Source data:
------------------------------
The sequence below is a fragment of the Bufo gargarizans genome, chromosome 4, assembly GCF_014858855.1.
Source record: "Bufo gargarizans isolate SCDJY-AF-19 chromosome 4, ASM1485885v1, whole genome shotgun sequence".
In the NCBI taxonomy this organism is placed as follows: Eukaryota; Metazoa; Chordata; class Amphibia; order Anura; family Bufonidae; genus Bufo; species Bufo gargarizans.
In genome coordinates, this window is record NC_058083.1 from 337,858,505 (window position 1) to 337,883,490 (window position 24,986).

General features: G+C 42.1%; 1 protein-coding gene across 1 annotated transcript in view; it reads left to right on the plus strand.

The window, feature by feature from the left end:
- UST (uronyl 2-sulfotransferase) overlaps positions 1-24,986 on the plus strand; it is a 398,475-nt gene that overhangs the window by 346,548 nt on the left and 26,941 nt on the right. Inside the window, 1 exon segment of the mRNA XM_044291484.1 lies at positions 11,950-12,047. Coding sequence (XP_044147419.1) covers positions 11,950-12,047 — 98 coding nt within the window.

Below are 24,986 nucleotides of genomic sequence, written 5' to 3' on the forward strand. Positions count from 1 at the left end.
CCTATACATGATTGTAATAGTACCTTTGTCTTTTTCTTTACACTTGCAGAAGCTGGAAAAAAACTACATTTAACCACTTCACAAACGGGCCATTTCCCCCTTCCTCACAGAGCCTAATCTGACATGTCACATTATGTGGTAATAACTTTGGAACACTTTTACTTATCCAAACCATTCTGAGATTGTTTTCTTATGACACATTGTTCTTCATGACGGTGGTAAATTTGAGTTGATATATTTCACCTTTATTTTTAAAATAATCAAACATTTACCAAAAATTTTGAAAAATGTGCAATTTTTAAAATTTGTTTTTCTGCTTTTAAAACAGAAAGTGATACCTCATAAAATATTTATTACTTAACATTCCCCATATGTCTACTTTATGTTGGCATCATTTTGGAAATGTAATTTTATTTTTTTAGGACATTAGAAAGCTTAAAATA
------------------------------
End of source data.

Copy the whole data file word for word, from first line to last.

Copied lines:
The sequence below is a fragment of the Bufo gargarizans genome, chromosome 4, assembly GCF_014858855.1.
Source record: "Bufo gargarizans isolate SCDJY-AF-19 chromosome 4, ASM1485885v1, whole genome shotgun sequence".
In the NCBI taxonomy this organism is placed as follows: Eukaryota; Metazoa; Chordata; class Amphibia; order Anura; family Bufonidae; genus Bufo; species Bufo gargarizans.
In genome coordinates, this window is record NC_058083.1 from 337,858,505 (window position 1) to 337,883,490 (window position 24,986).

General features: G+C 42.1%; 1 protein-coding gene across 1 annotated transcript in view; it reads left to right on the plus strand.

The window, feature by feature from the left end:
- UST (uronyl 2-sulfotransferase) overlaps positions 1-24,986 on the plus strand; it is a 398,475-nt gene that overhangs the window by 346,548 nt on the left and 26,941 nt on the right. Inside the window, 1 exon segment of the mRNA XM_044291484.1 lies at positions 11,950-12,047. Coding sequence (XP_044147419.1) covers positions 11,950-12,047 — 98 coding nt within the window.

Below are 24,986 nucleotides of genomic sequence, written 5' to 3' on the forward strand. Positions count from 1 at the left end.
CCTATACATGATTGTAATAGTACCTTTGTCTTTTTCTTTACACTTGCAGAAGCTGGAAAAAAACTACATTTAACCACTTCACAAACGGGCCATTTCCCCCTTCCTCACAGAGCCTAATCTGACATGTCACATTATGTGGTAATAACTTTGGAACACTTTTACTTATCCAAACCATTCTGAGATTGTTTTCTTATGACACATTGTTCTTCATGACGGTGGTAAATTTGAGTTGATATATTTCACCTTTATTTTTAAAATAATCAAACATTTACCAAAAATTTTGAAAAATGTGCAATTTTTAAAATTTGTTTTTCTGCTTTTAAAACAGAAAGTGATACCTCATAAAATATTTATTACTTAACATTCCCCATATGTCTACTTTATGTTGGCATCATTTTGGAAATGTAATTTTATTTTTTTAGGACATTAGAAAGCTTAAAATA